Originally Posted by Fat Dave
By what measurement methods have you established that there is a change in gamma on this projector with dynamic iris engaged?
By studying how these devices work:
It isn't just a question of a little flap that opens or closes according to picture level. There is other processing going on with the signal as well. Otherwise when the scene is dark anything that is brighter than black will look dim, so the processing attempts to maintain the same brightness for those elements of the picture.
Imagine this process in action:
You have a dark black sky, perhaps a camp fire scene, so the ground area may be very dark, so almost black, but you have the flames of the fire and the reflection of the fire on the faces of the people around it. If the iris just closes down because it's a dark scene, then the flames and the faces will get darker too, making them look dull. The near black ground will blend to black too. The electronics increases the contrast (within limits of course) to try to make the flames/faces look as bright as before the iris closes down. Try measuring the gamma of a display (with the iris fixed) and at different contrast settings and guess what? The gamma will measure differently.
Now this won't work for a star scene because the stars might be at peak white and the sky at black, so closing the iris will just lower the black, and also lower the brightness of the stars (the contrast can't go any higher as they are already at peak white). A scene like this is already using the maximum native contrast of the display, so no amount of iris and contrast changing can increase the contrast of this scene. The better iris systems will be able to detect this and won't try to 'fix' what it can't so you won't get pumping of brightness for no gain in contrast.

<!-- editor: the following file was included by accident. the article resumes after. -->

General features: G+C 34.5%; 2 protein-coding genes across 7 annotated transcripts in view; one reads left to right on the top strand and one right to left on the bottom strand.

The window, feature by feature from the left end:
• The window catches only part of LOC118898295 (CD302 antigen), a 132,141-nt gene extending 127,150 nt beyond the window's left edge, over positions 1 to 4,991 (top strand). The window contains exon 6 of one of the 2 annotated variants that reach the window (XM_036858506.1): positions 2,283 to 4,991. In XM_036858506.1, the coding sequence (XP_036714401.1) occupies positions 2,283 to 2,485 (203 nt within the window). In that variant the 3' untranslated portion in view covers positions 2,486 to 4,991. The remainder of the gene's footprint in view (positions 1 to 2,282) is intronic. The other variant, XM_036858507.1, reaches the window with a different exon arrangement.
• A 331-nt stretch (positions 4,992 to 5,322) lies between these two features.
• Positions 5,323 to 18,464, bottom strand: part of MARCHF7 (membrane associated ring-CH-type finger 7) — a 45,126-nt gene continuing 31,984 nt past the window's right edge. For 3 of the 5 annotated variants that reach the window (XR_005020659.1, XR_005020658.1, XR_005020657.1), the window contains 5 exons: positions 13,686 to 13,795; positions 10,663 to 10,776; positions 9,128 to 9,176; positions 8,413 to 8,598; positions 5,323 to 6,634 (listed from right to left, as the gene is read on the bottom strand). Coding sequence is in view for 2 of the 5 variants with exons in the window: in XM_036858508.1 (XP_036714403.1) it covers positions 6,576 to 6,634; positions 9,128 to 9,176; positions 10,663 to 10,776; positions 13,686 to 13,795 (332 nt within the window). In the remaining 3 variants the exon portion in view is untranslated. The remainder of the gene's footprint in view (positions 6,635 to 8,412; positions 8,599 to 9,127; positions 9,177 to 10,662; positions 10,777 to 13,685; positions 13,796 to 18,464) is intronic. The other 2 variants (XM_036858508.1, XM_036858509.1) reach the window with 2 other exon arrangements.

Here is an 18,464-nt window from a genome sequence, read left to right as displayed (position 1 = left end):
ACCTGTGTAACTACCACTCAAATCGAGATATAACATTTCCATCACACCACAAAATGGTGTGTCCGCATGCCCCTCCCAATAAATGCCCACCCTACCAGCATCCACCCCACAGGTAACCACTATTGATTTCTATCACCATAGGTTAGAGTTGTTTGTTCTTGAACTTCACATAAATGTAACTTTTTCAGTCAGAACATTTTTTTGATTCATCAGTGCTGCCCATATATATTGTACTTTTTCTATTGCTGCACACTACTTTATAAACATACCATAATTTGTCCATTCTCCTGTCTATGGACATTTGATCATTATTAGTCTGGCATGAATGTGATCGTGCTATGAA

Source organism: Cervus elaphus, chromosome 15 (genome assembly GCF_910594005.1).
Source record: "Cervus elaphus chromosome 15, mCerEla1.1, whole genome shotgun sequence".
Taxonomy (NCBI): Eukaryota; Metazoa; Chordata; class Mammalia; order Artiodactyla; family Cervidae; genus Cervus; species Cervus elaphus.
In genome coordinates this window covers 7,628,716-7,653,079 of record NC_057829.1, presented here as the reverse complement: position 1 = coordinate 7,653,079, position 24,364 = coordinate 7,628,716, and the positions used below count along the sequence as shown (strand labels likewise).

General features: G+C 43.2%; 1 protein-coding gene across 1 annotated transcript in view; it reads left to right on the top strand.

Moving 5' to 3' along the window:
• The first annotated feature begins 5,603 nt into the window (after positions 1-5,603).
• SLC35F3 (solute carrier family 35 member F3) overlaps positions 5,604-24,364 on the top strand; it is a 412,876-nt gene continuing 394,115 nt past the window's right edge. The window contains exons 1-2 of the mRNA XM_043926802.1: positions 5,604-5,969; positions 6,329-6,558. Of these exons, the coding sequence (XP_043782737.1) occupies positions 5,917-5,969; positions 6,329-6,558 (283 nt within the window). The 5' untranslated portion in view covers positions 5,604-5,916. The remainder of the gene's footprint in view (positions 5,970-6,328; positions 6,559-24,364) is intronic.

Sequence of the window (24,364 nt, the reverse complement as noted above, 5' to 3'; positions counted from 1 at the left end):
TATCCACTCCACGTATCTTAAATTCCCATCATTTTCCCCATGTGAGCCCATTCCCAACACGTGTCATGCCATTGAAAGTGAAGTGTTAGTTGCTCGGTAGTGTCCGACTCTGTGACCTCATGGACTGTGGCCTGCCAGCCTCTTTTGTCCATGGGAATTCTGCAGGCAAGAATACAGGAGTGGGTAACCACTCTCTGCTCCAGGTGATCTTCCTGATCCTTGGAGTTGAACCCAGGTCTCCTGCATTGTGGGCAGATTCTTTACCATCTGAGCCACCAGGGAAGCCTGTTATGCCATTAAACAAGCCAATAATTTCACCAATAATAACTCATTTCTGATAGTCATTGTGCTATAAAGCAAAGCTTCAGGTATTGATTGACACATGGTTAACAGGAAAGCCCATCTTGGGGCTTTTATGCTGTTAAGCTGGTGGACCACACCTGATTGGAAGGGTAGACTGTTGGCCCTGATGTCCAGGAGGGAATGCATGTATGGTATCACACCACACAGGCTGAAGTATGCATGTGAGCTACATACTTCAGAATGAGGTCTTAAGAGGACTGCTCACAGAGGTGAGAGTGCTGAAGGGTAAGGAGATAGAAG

FWIW I pulled apart my first projector a Panasonic AE1000 and made lots of measurements of the effect the iris had (I only had an i1LT back then but it was still pretty good for measuring gamma if not so accurate for greyscale or colour gamut). I was troubled by the poor dark scene performance and wondered if there was any way to improve it by tweaking and better understanding how it worked. I made many measurements with the dynamic iris enganged, but physically unplugged to see how the image was manipulated. Eventually I moved away from a sequence of dynamic iris AExxxx models as I realised that my preference is for better native contrast that DILA/LCOS can provide, but it was an interesting voyage of discovery.
While the above shouldn't
cause a colour shift, in a dark scene the contrast might change such that a 60% part of the image gets boosted to 80% (and the iris closes down to bring the brightness optically back to 60%). It's not unusual for there to be a difference in greyscale between 60% and 80% points especially if the display only has a two point greyscale correction.
I should add that I haven't done these measurements on the 50ES, but the principle is likely to be similar (it's more the algorithms used to decide the iris and contrast boost that differentiates between different projectors as well as the native contrast available). For scenes that don't contain peak whites, then the iris can close down some, the contrast can go up to make the non black areas brighter (up to just under the point of clipping) meaning that the black level goes down, but hopefully the other parts of the image are maintained at the same brightness they should be.